GEORGE STEPHANOPOULOS: Charlie, plenty of fireworks in that speech. Barack Obama really made an audacious choice tonight. You know, the question hanging over him, is he tough enough to be commander in chief? Is he prepared? And he decided to answer it by going right on the attack against John McCain and tying him to President Bush. He is betting this election that on the question he can convince the American people that John McCain is running for a third Bush term.CBS News:
CHARLES GIBSON: And four years ago John Kerry and a lot of Democrats were held accountable for not being tough enough on George Bush at this convention. And Barack Obama was obviously not going to make that move. He was not going to make -- if it was a mistake, not going to make that mistake.
STEPHANOPOULOS: There is absolutely no comparison. I think Barack Obama had something like 22 references to John McCain in this speech. Far more, five-times more than John Kerry had four years ago. But he did more as well: He defined the change tonight. He spelled out what he would do. And interestingly, at the end of the speech, he set up a defense against issues that have defeated Democrats -- on abortion, on gay rights, and on guns. We'll see over the next several months and over debates, whether it works.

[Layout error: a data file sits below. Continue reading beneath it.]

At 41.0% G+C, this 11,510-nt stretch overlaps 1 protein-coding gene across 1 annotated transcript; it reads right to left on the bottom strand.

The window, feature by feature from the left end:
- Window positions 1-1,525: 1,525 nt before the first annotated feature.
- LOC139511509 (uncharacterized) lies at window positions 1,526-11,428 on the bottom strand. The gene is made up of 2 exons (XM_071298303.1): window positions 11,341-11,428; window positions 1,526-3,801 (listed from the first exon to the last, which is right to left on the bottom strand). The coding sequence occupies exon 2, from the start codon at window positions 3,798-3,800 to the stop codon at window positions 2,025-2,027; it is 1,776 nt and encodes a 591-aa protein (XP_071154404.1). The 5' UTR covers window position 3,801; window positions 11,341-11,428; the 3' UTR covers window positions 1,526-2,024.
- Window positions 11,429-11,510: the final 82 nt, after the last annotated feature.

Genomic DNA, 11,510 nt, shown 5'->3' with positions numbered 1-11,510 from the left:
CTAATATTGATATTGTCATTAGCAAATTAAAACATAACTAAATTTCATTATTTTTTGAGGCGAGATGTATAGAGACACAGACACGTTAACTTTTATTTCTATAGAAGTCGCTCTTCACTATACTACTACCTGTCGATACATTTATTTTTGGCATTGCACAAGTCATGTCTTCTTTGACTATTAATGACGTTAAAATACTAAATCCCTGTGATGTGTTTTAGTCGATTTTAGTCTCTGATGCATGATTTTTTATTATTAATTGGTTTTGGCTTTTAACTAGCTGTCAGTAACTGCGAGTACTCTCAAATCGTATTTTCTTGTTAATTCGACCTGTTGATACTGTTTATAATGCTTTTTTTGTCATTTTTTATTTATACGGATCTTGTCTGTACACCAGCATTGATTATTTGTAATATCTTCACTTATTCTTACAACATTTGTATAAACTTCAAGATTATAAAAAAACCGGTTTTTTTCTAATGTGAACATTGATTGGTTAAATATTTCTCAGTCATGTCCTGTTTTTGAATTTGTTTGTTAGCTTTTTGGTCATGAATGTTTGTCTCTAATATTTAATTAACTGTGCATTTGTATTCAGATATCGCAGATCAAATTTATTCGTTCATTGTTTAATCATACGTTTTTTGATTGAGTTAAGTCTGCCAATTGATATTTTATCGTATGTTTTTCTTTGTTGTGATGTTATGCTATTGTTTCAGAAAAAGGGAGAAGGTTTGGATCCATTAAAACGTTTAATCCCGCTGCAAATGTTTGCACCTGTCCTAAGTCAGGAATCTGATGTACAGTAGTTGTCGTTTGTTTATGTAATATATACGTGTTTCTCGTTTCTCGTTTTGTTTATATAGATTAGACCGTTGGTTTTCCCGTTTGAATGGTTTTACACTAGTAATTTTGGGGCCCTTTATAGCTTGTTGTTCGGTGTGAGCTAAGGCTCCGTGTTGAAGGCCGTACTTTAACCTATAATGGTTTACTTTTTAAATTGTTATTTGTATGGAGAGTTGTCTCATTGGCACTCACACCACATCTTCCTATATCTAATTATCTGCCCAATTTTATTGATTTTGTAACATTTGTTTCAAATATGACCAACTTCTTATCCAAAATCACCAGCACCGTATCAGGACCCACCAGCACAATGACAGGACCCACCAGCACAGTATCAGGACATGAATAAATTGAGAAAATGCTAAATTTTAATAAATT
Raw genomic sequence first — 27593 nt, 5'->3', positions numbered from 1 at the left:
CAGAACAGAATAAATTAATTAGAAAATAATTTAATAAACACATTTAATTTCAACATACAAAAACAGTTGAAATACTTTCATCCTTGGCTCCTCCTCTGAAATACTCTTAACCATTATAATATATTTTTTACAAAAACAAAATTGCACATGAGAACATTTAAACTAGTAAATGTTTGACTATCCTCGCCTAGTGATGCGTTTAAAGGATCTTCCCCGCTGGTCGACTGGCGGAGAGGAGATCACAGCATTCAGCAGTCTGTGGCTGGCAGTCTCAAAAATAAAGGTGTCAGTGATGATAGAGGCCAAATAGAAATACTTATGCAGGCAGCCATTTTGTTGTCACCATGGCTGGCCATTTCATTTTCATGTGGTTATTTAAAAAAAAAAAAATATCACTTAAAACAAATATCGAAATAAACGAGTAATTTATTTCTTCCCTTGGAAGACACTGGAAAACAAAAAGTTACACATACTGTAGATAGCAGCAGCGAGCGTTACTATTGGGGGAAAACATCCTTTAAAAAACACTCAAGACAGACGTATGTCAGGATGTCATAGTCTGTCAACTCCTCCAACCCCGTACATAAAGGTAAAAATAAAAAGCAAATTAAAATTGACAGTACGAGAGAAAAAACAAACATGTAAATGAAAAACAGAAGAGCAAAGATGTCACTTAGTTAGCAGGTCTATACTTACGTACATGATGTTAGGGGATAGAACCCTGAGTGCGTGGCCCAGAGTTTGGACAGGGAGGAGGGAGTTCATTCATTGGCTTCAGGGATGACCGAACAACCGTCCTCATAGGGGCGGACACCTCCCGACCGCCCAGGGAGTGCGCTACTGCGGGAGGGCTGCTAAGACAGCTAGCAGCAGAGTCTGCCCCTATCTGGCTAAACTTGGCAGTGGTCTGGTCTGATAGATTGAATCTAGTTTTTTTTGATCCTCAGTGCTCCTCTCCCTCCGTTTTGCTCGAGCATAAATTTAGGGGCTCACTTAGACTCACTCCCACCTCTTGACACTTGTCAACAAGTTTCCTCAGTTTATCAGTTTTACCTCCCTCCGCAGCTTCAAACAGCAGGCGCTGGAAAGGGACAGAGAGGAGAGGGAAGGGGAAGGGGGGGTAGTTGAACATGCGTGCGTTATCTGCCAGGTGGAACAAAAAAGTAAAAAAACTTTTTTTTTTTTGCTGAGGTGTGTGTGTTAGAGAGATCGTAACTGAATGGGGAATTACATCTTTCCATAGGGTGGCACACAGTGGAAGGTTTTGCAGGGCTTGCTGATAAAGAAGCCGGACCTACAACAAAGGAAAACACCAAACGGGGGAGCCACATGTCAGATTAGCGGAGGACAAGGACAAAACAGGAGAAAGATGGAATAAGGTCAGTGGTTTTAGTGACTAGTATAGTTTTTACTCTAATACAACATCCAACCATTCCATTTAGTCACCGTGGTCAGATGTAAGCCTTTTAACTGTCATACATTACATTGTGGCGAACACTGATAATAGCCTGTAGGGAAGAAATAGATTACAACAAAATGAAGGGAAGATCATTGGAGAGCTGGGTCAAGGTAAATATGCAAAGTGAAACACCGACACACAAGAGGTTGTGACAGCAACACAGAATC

DEAN REYNOLDS: I think Barack Obama answered an important question tonight to Democrats. And that is does he have the will to bring this case to John McCain? This was perhaps the most pugnacious speech I've ever heard him give, and I've been covering him since November. Talking not only about McCain's judgment, but the temperament, does he have the temperament to be commander-in-chief? Tough words from Barack Obama.NBC News:
CHUCK TODD: I thought what was interesting is how Obama was basically sending a message to Democrats: I'm not going to be Michael Dukakis, I'm not going to be Al Gore, I'm not going to be John Kerry, I'm going to fight John McCain, I'm going to take him on. It was almost, it was almost him saying, come on John McCain, let's drop the gloves, let's go do this. Some Republicans are remarking at how negative they thought he was during this speech. It was tougher than they expected. And I'm guessing we're going to see quite the response next week when the Republicans take over and try to respond to this. This is a speech that a lot of Democrats have been waiting for, for months, particularly Hillary Clinton supporters who are wondering when is this guy going to define change and when is he going after McCain. He did both tonight very well.